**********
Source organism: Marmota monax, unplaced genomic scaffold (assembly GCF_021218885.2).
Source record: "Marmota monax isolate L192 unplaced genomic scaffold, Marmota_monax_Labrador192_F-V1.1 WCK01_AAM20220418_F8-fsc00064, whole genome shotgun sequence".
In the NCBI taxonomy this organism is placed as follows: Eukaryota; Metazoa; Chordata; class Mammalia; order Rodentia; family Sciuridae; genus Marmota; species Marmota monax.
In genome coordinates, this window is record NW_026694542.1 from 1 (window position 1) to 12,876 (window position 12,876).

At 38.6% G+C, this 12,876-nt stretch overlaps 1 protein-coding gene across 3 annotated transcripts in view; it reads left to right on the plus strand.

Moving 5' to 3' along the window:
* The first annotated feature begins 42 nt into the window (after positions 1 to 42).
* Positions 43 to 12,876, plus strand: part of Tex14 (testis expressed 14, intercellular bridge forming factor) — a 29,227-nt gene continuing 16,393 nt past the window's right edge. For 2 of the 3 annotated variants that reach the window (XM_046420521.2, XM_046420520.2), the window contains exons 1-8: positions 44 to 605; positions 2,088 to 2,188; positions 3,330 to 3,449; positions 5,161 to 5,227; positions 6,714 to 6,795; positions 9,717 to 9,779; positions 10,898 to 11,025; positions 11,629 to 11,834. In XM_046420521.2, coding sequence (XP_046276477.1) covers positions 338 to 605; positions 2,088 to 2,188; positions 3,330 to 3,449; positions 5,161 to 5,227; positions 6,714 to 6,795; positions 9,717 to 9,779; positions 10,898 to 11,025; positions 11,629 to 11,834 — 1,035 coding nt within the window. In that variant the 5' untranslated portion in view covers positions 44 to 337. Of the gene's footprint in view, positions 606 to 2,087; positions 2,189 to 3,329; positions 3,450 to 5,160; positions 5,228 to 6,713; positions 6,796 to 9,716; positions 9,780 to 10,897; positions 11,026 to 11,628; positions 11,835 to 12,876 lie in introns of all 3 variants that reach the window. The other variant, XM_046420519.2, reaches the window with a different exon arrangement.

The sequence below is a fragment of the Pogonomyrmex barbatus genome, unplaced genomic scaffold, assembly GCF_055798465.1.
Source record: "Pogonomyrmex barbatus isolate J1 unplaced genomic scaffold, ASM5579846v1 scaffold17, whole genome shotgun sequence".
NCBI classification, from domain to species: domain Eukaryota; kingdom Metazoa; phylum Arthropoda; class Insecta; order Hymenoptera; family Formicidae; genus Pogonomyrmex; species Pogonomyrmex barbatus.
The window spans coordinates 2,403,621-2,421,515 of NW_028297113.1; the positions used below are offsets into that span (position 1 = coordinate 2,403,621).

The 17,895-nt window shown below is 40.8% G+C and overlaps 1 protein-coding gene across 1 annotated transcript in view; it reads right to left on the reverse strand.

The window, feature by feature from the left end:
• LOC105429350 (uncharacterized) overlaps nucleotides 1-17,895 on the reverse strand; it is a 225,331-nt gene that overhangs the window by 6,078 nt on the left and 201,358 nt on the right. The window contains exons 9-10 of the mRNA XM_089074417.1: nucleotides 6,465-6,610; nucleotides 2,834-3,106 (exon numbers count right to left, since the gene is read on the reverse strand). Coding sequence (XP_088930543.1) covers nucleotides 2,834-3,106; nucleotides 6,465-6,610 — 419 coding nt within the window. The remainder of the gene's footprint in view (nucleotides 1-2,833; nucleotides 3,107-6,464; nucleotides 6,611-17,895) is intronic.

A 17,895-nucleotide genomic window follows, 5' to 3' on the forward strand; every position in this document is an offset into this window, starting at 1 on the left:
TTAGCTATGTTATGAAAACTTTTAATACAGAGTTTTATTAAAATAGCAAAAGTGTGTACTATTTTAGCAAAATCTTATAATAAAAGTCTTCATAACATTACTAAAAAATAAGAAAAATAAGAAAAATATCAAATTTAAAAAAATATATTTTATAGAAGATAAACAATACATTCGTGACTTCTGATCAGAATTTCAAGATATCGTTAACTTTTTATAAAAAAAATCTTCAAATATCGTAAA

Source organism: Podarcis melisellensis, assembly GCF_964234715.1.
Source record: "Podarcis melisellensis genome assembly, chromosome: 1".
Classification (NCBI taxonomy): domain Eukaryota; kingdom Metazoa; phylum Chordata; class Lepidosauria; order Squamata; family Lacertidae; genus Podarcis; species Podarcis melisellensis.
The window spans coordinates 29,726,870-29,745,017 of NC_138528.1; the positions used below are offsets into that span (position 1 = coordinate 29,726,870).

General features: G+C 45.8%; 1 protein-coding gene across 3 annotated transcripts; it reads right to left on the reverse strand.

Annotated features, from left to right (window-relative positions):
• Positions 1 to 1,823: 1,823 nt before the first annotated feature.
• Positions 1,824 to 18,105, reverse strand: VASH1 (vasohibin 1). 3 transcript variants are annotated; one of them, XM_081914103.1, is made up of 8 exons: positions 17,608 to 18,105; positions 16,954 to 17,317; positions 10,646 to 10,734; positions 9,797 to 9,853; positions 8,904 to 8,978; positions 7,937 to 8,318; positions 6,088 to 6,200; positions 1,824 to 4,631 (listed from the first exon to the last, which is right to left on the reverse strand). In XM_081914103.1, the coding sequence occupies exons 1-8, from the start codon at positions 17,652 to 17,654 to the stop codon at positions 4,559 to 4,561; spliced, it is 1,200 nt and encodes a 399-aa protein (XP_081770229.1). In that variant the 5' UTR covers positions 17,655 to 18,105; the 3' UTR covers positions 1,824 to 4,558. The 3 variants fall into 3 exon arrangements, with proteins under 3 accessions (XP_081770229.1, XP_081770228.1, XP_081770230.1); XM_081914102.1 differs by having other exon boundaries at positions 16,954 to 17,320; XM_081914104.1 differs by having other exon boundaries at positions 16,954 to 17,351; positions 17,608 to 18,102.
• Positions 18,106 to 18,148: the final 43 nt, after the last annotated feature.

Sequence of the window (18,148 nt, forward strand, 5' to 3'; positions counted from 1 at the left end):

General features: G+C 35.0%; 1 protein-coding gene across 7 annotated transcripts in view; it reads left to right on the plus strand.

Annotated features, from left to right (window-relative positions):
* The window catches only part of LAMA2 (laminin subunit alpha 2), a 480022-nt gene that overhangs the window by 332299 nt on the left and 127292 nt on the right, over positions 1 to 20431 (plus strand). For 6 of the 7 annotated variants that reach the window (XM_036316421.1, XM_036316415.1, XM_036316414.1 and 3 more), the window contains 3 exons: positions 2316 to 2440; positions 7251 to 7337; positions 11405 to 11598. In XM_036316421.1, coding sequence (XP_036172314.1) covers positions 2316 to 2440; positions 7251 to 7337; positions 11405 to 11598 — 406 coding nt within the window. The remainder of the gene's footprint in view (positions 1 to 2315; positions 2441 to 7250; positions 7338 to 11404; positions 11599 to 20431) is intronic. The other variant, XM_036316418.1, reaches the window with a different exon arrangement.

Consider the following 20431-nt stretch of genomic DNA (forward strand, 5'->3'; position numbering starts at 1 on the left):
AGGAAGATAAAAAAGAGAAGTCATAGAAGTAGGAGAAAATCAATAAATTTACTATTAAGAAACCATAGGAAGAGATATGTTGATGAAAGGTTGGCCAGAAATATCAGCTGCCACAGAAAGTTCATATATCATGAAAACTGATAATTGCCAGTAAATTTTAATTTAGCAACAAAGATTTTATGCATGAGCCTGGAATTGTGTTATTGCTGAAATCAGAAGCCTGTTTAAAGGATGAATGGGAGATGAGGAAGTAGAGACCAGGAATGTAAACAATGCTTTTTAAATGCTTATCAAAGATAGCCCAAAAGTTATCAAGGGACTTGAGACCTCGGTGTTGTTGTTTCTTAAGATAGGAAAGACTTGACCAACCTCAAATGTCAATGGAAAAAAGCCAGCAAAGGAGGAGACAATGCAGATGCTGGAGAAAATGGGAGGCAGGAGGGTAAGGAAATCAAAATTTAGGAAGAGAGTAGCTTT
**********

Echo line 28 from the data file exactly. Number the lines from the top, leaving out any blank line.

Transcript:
General features: G+C 35.0%; 1 protein-coding gene across 7 annotated transcripts in view; it reads left to right on the plus strand.